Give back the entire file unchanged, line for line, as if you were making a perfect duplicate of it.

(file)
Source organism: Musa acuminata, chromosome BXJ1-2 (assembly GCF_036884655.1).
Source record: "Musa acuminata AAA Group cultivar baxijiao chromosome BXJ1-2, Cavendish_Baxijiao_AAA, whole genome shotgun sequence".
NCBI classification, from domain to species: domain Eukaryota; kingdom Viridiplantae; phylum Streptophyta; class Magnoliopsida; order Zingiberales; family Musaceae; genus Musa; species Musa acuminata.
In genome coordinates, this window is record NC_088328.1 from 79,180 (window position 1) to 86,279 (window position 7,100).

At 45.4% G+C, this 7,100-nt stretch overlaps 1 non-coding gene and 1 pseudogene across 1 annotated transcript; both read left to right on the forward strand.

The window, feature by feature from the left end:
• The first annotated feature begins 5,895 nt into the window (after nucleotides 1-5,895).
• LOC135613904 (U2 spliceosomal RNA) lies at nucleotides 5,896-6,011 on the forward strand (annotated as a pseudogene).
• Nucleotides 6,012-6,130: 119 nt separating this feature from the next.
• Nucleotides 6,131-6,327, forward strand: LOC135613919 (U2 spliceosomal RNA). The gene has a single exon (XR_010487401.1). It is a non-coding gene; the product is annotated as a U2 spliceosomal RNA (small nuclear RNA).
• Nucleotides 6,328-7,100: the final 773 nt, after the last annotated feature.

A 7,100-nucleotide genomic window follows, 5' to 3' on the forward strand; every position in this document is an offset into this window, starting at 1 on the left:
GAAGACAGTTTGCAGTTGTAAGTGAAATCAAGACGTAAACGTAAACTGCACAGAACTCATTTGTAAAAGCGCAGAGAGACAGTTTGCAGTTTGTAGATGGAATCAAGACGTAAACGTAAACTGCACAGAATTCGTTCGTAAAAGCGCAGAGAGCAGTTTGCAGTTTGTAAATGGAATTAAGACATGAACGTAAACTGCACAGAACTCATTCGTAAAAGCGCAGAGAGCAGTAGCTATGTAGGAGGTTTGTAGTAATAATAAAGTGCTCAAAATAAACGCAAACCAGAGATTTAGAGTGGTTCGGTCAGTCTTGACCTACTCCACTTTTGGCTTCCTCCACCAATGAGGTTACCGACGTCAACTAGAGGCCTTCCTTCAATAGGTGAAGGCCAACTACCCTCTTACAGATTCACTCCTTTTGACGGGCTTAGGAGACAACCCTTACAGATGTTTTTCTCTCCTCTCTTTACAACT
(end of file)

Source organism: Musa acuminata, chromosome BXJ1-2 (assembly GCF_036884655.1).
Source record: "Musa acuminata AAA Group cultivar baxijiao chromosome BXJ1-2, Cavendish_Baxijiao_AAA, whole genome shotgun sequence".
NCBI classification, from domain to species: domain Eukaryota; kingdom Viridiplantae; phylum Streptophyta; class Magnoliopsida; order Zingiberales; family Musaceae; genus Musa; species Musa acuminata.
In genome coordinates, this window is record NC_088328.1 from 79,180 (window position 1) to 86,279 (window position 7,100).

At 45.4% G+C, this 7,100-nt stretch overlaps 1 non-coding gene and 1 pseudogene across 1 annotated transcript; both read left to right on the forward strand.

The window, feature by feature from the left end:
• The first annotated feature begins 5,895 nt into the window (after nucleotides 1-5,895).
• LOC135613904 (U2 spliceosomal RNA) lies at nucleotides 5,896-6,011 on the forward strand (annotated as a pseudogene).
• Nucleotides 6,012-6,130: 119 nt separating this feature from the next.
• Nucleotides 6,131-6,327, forward strand: LOC135613919 (U2 spliceosomal RNA). The gene has a single exon (XR_010487401.1). It is a non-coding gene; the product is annotated as a U2 spliceosomal RNA (small nuclear RNA).
• Nucleotides 6,328-7,100: the final 773 nt, after the last annotated feature.

A 7,100-nucleotide genomic window follows, 5' to 3' on the forward strand; every position in this document is an offset into this window, starting at 1 on the left:
GAAGACAGTTTGCAGTTGTAAGTGAAATCAAGACGTAAACGTAAACTGCACAGAACTCATTTGTAAAAGCGCAGAGAGACAGTTTGCAGTTTGTAGATGGAATCAAGACGTAAACGTAAACTGCACAGAATTCGTTCGTAAAAGCGCAGAGAGCAGTTTGCAGTTTGTAAATGGAATTAAGACATGAACGTAAACTGCACAGAACTCATTCGTAAAAGCGCAGAGAGCAGTAGCTATGTAGGAGGTTTGTAGTAATAATAAAGTGCTCAAAATAAACGCAAACCAGAGATTTAGAGTGGTTCGGTCAGTCTTGACCTACTCCACTTTTGGCTTCCTCCACCAATGAGGTTACCGACGTCAACTAGAGGCCTTCCTTCAATAGGTGAAGGCCAACTACCCTCTTACAGATTCACTCCTTTTGACGGGCTTAGGAGACAACCCTTACAGATGTTTTTCTCTCCTCTCTTTACAACT